Time not right for Brown IMF bid, says Lord Myners
A former colleague of Gordon Brown has said the time is not "right" for the ex-prime minister to become the head of the International Monetary Fund.
Mr Brown's aides are reportedly campaigning for him to get the job following the resignation of Dominique Strauss-Kahn amid sex assault claims.
But Labour ex-City minister Lord Myners said a "non-European" should be chosen.
Prime Minister David Cameron has already said Mr Brown might not be the "best person" to run the IMF.
Mr Strauss-Kahn resigned after his arrest over an alleged sex assault on a hotel maid in New York. He denies the allegations but said he felt "compelled" to resign in order to devote his attention to "proving my innocence".
Mr Brown, who was chancellor for 10 years before becoming prime minister in 2007, returned to the Labour back benches after the party lost power in last year's general election.
His global profile rose during efforts to alleviate the effects of the financial crisis while in Downing Street.
Mr Brown took on an advisory role at the World Economic Forum last month and there had been much speculation he could take on the IMF job, which Mr Strauss-Kahn was expected to vacate anyway in order to run for the French presidency.
Mr Cameron's comments appeared to kill off his prime ministerial predecessor's chances, as backing from a candidate's national government is seen as prerequisite for selection.
But the Times reports that Mr Brown's aides are continuing the campaign for him to get the job, as speculation continues about other international candidates.
Lord Myners, the former M&S chairman who spent 18 months in government when Mr Brown was in Downing Street, told BBC Radio Four's World at One: "There are a number of people who have said that they don't think the time is right for Gordon to put his name forward and I tend to agree that that's right... because I think it should be someone non-European."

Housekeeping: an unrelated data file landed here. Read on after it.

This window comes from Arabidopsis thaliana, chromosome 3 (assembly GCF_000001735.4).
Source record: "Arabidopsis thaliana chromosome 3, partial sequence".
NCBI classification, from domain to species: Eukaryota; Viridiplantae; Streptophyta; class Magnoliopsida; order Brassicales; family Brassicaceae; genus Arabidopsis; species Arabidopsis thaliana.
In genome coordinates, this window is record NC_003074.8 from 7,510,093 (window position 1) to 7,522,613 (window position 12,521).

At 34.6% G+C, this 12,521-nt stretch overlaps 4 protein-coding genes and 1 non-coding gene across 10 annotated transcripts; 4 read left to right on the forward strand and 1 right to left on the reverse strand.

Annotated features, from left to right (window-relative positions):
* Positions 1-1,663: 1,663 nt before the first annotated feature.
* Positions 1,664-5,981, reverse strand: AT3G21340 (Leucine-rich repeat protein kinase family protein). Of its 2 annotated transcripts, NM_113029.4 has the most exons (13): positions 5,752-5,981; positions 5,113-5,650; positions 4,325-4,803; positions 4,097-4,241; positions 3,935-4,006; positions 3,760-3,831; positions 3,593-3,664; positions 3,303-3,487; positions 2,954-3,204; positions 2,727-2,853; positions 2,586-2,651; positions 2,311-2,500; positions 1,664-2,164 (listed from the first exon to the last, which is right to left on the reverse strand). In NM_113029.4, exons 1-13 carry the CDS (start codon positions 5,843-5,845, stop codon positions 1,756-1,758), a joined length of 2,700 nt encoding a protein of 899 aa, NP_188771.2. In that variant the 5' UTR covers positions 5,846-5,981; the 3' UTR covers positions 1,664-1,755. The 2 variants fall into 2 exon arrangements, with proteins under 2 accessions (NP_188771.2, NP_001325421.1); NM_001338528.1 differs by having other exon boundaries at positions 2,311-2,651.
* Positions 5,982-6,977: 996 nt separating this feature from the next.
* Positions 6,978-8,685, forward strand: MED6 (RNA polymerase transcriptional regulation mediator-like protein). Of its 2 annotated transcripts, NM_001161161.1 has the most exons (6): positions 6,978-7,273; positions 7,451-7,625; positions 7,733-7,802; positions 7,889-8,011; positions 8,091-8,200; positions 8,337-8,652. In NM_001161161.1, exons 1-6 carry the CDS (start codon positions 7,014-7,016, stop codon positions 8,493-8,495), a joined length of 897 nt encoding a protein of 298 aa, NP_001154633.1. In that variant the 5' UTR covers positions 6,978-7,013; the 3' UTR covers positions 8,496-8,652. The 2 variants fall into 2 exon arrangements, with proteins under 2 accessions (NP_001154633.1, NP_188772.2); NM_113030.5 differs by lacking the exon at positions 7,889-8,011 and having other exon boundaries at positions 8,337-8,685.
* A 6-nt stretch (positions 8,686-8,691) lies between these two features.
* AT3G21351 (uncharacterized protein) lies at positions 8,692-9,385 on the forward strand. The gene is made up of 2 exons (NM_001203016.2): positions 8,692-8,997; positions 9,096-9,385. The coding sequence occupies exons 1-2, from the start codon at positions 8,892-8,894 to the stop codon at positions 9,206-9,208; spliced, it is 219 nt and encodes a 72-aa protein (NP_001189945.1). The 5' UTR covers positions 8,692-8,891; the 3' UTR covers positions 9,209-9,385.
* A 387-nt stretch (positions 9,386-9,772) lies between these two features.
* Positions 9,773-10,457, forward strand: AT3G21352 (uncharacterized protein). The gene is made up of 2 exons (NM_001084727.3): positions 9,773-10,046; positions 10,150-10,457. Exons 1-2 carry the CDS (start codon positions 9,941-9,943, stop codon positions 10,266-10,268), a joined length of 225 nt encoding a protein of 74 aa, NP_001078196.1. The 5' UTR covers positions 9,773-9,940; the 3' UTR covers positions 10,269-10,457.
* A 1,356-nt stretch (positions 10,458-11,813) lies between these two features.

He also said: "The best candidate should be appointed regardless of where they come from... There's no shortage of candidates from outside Europe."
A source close to Mr Brown said aides were "not running a campaign" for the IMF job.
But BBC political correspondent Jo Coburn said he had apparently spent a large part of the day taking calls from around the world from international figures offering their support.
One of the priorities for the next IMF managing director will be to deal with Greece's debt crisis and the wider problems within the eurozone.
Lib Dem Business Secretary Vince Cable said he did not want to comment on Mr Brown's chances, but told the BBC: "I think promoting national champions, whoever they are, probably isn't the best way of dealing with this.
"The IMF is dealing with a major economic crisis in Europe. They need somebody very effective and respected.
"Particularly somebody who understands the internal problems of the eurozone. That is probably where the new head of the IMF will come from.
"If it doesn't, someone from the eastern Asian countries who has had a very successful record in economic management."
Other names thought to be in the frame for the IMF job include Singapore's finance minister Tharman Shanmugaratnam, former South African finance minister Trevor Manuel and Kemal Dervis and Turkey's former minister of economic affairs.
The highest-profile potential candidate for the job is France's finance minister, Christine Lagarde.